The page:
Chinese monetary authorities are asking local banks to revive a yuan fixing tool it abandoned two years ago as they seek to steer and defend the rapidly weakening currency, a source said on Tuesday.
The source, who is familiar with the yuan rate-setting process, said monetary authorities were prodding banks to include the so-called counter-cyclical factor in their daily fixings for the tightly-managed exchange rate.
It’s an adjustment that 14 banks make to their yuan quotes that the People’s Bank of China (PBOC) uses to set the daily reference rate, effectively introducing a bias to the fixing rate. It was abandoned in 2020 when the yuan rose sharply and authorities decided to let market forces dictate the rate around which the yuan is allowed to move.
The source said some banks that contribute the fixing quotes had been asked on Tuesday to start including the counter-cyclical factor, or X-factor as it is known locally, and that this tweak could happen in the coming days.
The 14 contributing banks are the key members of the China FX Market Self-Regulatory Framework, which serves as a market self-regulatory and coordinating mechanism.
The move aims to restore and strengthen the two-way floating nature of the yuan, said the source.
It follows other steps authorities have taken to put a floor under the yuan , which is down more than 11% against a U.S. dollar boosted this year against most global currencies by surging U.S. interest rates.
A domestic economic slowdown and outflows of foreign portfolio flows have piled pressure on the local currency.
Its losses accelerated after the PBOC cut key interest rates in August, further widening its policy stance from other major economies that are raising rates aggressively to combat inflation.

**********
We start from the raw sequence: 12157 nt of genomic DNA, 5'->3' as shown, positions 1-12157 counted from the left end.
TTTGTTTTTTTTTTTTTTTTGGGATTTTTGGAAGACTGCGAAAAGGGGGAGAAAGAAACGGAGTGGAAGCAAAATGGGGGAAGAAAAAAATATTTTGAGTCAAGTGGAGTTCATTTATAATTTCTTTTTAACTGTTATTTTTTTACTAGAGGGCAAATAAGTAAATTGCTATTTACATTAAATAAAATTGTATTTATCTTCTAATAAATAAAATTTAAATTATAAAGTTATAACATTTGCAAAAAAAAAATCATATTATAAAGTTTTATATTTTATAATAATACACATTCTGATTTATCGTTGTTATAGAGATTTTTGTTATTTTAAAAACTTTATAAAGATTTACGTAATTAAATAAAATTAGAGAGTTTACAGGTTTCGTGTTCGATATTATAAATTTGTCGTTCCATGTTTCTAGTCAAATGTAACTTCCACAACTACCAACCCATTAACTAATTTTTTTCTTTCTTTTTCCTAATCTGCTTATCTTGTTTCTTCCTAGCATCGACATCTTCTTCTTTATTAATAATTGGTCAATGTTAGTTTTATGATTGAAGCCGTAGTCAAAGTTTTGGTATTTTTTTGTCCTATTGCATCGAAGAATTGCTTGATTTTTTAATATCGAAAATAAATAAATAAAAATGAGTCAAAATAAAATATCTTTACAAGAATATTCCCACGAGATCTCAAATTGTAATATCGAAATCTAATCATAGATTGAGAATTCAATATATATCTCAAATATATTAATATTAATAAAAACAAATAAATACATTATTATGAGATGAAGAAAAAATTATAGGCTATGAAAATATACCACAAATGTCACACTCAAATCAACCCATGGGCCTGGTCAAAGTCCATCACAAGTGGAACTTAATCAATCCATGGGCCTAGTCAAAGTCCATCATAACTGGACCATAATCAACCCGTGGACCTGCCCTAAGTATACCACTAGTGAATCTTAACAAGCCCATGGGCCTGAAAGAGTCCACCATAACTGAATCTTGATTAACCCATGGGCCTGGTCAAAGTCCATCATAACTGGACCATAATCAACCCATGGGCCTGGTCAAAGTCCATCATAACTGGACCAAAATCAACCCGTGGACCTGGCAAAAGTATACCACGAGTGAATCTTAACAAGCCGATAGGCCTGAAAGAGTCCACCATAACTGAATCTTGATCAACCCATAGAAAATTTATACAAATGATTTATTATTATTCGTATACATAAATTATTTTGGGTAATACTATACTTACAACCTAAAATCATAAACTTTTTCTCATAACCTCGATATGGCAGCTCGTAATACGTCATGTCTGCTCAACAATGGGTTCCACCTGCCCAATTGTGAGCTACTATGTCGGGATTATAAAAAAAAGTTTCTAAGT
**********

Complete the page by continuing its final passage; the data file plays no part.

Chinese authorities have made efforts to rein in yuan weakness, through persistently setting firmer-than-expected mid-point fixings, verbal warnings and holding off major monetary easing efforts.
Tuesday marked the 24th straight trading session that the actual official mid-point fixing had the yuan stronger than market projections, hence somewhat limiting the downside for the currency.
The PBOC has also rolled out policy measures this month, increasing the cost of shorting the currency by lowering the amount of foreign exchange financial institutions must hold as reserves and reinstating risk-reserve requirements on currencies purchased through forwards.
China first introduced the counter-cyclical factor in 2017 in what regulators said was an effort to better reflect market supply and demand, lessen possible “herd effects” in the market and help guide market participants to focus more on macroeconomic fundamentals.
It has adjusted its methodology a number of times to cope with market conditions and keep the currency stable, before phasing out the tool in October 2020, when the yuan rose sharply.